A Heartfelt Guide to Balancing Life with Healthy Hormones

Another area that is simple and cost-effective to investigate and change is your Vitamin D levels. If you’re not making adequate Vitamin D you are creating a very hard situation for your hormones to function, which in turn makes weight loss slower and more difficult. Low Vitamin D is harmful to your immune system, so talk to your doctor about getting your levels checked. If you struggle with PCOS, endometriosis, fibroids or are insulin sensitive or resistant then getting your Vitamin D levels up will be very helpful.

Another key supplement for women in menopause and midlife is Omega 3. You need a lot of Omega 3 to combat the overload of Omega 6 and 9 that are rampant in processed foods and oils. Focus on consuming and using good oils like olive oil, flax oil, coconut oil, and MCT. These are going to help with metabolism and hormone support. 

Now I want to talk about lifestyle factors like sleep and exercise. 

Exercise is crucial for hormonal support but you don’t need to go overboard. My suggestion is 3-5 times a week of at least 30 minutes of movement like walking. Moving your body is crucial for brain and hormonal health, detoxification, and overall mood.

Another good exercise for hormone balance and support is HIIT training, high-intensity training. I recommend 12 minutes at the most of low or high-impact HIIT workouts for no more than a total of 40 minutes each week. HIIT training has been proven to burn more calories even after your workout.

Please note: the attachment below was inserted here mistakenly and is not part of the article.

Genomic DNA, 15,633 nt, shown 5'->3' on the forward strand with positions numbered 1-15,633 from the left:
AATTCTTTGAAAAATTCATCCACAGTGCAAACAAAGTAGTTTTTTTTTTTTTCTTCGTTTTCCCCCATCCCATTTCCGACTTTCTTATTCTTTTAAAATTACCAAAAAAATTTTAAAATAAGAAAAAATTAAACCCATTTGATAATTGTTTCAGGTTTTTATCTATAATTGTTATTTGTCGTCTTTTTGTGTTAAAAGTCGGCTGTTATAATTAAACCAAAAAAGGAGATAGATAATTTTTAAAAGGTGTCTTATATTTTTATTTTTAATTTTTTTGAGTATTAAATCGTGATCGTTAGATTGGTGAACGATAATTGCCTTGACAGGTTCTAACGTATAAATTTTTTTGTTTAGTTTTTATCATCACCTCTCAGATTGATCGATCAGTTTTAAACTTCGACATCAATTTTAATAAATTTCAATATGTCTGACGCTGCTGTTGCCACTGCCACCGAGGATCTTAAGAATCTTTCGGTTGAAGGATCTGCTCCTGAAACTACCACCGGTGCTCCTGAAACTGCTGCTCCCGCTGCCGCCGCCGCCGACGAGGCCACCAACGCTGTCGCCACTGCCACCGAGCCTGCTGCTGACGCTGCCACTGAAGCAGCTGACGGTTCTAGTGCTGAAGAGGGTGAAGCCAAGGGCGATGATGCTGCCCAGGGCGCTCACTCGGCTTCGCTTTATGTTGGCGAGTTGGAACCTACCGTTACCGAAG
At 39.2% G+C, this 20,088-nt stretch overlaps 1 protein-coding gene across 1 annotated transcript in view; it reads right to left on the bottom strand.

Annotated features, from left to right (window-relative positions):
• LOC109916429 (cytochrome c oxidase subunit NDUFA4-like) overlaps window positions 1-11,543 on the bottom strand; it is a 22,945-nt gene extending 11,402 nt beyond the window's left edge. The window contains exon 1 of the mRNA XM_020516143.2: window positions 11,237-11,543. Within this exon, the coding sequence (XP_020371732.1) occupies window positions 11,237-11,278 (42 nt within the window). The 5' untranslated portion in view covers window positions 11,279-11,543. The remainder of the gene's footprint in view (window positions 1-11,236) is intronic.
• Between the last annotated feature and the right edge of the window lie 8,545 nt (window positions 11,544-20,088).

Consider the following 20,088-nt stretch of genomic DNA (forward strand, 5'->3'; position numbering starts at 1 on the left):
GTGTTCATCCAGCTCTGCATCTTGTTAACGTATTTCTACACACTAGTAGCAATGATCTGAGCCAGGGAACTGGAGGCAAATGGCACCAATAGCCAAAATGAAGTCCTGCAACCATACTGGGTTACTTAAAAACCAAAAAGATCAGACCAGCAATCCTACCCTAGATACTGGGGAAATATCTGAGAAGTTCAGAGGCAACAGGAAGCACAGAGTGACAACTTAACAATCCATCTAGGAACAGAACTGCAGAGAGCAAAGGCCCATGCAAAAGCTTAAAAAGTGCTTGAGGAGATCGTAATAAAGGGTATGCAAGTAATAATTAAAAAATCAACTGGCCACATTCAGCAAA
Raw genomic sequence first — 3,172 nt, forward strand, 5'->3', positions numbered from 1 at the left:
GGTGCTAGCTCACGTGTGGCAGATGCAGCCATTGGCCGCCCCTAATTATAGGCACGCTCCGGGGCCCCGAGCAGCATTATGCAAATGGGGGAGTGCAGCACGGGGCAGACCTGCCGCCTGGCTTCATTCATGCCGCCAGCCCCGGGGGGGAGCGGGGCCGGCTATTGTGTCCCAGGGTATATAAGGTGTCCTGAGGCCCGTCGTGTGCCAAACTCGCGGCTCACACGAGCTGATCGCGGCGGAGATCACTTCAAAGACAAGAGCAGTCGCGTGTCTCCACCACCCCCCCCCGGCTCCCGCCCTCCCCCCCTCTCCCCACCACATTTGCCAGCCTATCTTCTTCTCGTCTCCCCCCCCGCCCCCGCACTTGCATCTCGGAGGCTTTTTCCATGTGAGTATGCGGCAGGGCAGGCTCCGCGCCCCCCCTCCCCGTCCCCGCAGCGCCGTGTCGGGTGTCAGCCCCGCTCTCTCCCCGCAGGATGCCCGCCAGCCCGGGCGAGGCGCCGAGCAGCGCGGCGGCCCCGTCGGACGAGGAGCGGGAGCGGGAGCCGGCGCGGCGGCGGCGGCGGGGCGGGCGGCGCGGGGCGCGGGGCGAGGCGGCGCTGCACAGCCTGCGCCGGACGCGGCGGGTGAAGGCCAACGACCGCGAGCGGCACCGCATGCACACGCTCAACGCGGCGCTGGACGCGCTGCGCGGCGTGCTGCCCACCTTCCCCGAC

The other workout I strongly recommend for better fat-burning and increasing muscle mass is strength training. You want to plan 2-3 weight-lifting workouts each week with a rest day in between. 

The best place to start is right where you are. If you aren’t walking every day then make that your goal and start today. Once that is a habit then add strength training. When you have a good routine then add in your HIIT workouts. Move your body as much as you can.

Sleep is another important lifestyle factor in supporting your hormones and optimizing your body for better fat loss but it can be tricky. Starting in our 40’s our estrogen levels begin to decline which can disrupt our ability to get a good night’s sleep.

If you struggle with sleep then here are a few ideas to try: 

  • Allow enough time in bed - don’t stay up so late
  • Work with your circadian rhythm and limit bright lights a couple of hours before bed.
  • Create a bedtime routine that helps you wind down. This might include melatonin, low lights, a hot bath, hot tea, and Magnesium. 
  • Upon waking, look at daylight right away. This helps your circadian rhythm. 
  • It’s really important to get to the root of why you’re not sleeping and work to solve that problem. Sleep is crucial for hormone support.

Wrapping Up: Taking Back Control with Knowledge and Loving Choices

I know I’ve covered a lot of information and tools you can implement to take back control of your health. But I want to encourage you to become a detective of your own health. Don’t just accept unpleasant or frustrating symptoms as inevitable. They aren’t, you can bring support to your hormones even before getting them tested. But if you’re concerned about your hormones and you’re having symptoms like PMS, cravings, really bad cramping, skipping periods, and more then I would suggest seeing your Practitioner and getting your hormones tested. There are many things you can do to support your body and I hope some of the things I shared today are helpful to you.


I am not a medical professional. As a Trim Healthy Mama coach, I am not providing healthcare, medical, or nutritional therapy services or attempting to diagnose, treat, prevent, or cure any physical, mental, or emotional issue.

The information provided on this website is for informational purposes only and is not intended to substitute professional medical advice, diagnoses, or treatment. Always seek advice from your physician or other qualified healthcare provider before undertaking a new health regimen.

Do not disregard medical advice or delay seeking medical advice because of information you read on this website. Do not start or stop any medications without speaking to your medical or health provider.